Now, onlooker — Aphorisms
Here's how David Cairns writes about movies:
Here is the blade of a sword.
Here is the man who holds the hilt.
Here is a straw effigy, his target.
We draw in on the straw figure, remorselessly.
We’re all in a field!
That's his entry on 1968's Samurai Rebellion, explaining how a simple scene can be skillfully amped up "just by being splintered into Ecstatic Fragments." Love this kind of film writing—and I'm already a fan of Cairns's new blog, Shadowplay. Highly recommended.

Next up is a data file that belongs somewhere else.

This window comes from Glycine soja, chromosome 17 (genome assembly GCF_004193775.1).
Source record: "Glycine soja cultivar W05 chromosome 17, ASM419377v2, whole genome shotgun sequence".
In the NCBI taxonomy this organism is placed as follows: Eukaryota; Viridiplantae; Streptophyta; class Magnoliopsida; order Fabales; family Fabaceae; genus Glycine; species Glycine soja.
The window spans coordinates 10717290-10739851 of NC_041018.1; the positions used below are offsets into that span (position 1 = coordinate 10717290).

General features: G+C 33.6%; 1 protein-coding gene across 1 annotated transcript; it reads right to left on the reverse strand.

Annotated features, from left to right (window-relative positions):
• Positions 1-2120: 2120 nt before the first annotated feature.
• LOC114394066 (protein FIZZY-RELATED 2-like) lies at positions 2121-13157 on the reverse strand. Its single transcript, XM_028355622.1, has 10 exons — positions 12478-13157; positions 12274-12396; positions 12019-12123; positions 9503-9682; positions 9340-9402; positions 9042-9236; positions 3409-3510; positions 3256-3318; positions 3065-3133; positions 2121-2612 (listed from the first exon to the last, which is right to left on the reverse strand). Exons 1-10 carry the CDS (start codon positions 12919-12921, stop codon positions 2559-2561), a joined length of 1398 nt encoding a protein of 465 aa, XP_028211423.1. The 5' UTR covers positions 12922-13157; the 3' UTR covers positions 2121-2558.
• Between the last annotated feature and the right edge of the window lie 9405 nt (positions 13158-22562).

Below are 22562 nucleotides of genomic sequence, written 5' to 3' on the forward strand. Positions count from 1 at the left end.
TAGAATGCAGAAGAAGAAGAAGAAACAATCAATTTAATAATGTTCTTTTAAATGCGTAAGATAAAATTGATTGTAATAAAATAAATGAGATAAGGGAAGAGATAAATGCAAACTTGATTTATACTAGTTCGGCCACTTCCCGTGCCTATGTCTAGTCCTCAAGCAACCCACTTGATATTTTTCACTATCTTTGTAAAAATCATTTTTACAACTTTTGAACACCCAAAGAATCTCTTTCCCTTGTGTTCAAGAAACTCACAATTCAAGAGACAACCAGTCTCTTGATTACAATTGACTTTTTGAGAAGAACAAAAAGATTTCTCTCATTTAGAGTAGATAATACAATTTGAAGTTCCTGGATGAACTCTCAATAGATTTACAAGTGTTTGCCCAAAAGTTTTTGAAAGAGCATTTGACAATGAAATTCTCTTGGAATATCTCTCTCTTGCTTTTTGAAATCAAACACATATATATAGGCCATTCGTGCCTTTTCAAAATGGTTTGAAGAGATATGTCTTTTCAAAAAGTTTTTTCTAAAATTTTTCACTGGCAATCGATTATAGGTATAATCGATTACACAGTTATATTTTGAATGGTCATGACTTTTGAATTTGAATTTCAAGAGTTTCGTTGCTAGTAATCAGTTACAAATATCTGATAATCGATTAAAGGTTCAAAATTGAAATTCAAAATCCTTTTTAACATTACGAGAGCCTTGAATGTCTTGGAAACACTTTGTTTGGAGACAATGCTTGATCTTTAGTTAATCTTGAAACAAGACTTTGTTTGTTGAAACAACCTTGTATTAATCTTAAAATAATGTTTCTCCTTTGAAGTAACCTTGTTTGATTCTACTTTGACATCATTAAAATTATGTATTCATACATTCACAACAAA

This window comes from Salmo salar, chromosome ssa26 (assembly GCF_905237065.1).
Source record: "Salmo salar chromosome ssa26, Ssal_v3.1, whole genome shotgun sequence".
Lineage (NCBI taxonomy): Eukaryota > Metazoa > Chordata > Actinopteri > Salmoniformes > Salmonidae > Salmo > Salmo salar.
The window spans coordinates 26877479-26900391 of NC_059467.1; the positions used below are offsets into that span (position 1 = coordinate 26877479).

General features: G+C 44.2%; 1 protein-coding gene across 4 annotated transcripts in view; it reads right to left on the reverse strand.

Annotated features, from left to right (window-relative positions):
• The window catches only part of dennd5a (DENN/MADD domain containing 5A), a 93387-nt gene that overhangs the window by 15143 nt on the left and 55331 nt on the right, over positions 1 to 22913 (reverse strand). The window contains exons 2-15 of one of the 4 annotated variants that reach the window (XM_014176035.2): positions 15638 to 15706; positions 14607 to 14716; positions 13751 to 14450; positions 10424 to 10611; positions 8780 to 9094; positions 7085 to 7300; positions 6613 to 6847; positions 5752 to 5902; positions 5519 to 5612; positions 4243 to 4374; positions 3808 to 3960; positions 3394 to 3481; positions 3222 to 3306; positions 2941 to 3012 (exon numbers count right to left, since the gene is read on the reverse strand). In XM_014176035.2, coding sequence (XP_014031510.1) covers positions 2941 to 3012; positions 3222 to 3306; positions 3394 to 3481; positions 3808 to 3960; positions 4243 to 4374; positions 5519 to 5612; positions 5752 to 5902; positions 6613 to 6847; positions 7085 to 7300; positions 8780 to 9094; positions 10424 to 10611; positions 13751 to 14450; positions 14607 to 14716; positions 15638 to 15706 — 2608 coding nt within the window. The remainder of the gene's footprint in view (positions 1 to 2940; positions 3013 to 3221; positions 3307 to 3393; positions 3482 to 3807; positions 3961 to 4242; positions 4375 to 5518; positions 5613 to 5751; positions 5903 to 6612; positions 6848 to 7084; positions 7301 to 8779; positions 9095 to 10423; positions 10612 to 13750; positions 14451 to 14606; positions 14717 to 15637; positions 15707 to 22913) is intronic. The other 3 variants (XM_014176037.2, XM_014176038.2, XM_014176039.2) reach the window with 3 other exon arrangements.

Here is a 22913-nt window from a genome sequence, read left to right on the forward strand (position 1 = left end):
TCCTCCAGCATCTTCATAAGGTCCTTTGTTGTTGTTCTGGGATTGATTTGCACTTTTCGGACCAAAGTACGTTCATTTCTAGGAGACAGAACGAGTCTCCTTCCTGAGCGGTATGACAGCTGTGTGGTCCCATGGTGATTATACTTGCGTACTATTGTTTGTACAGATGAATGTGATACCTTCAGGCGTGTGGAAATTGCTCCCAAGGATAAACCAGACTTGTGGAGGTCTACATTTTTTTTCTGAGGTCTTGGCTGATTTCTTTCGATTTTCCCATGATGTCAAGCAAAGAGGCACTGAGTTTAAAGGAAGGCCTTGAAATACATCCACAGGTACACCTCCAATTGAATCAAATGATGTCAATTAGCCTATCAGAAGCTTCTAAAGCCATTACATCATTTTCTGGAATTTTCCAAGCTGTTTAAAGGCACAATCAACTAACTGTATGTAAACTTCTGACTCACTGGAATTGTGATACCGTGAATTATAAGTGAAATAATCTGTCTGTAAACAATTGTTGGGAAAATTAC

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If I were to just get one page of the New York Times delivered every day, it might have to be page four, where they have unusual international stories. Yesterday's was great: "Dark One Liners Shine a Light on Mood of Serbs."
The Communists who still ran the country were not amused by...an aphorism that ultimately got [Rastko Zakic] arrested. Roughly paraphrased, it said, “When our Father died, it turned out he abused us and he abused our mother as well.”
In 1984, an unrepentant Mr. Zakic published his aphorisms again in a book called “New Crossed Words” — but with all the aphorisms in the negative form. The new anti-Tito aphorism said: “When our Father died, the court determined that he didn’t abuse us.”
After he was hauled into court, he called mathematicians and philosophers to the stand to argue he could not be tried twice for saying opposite things.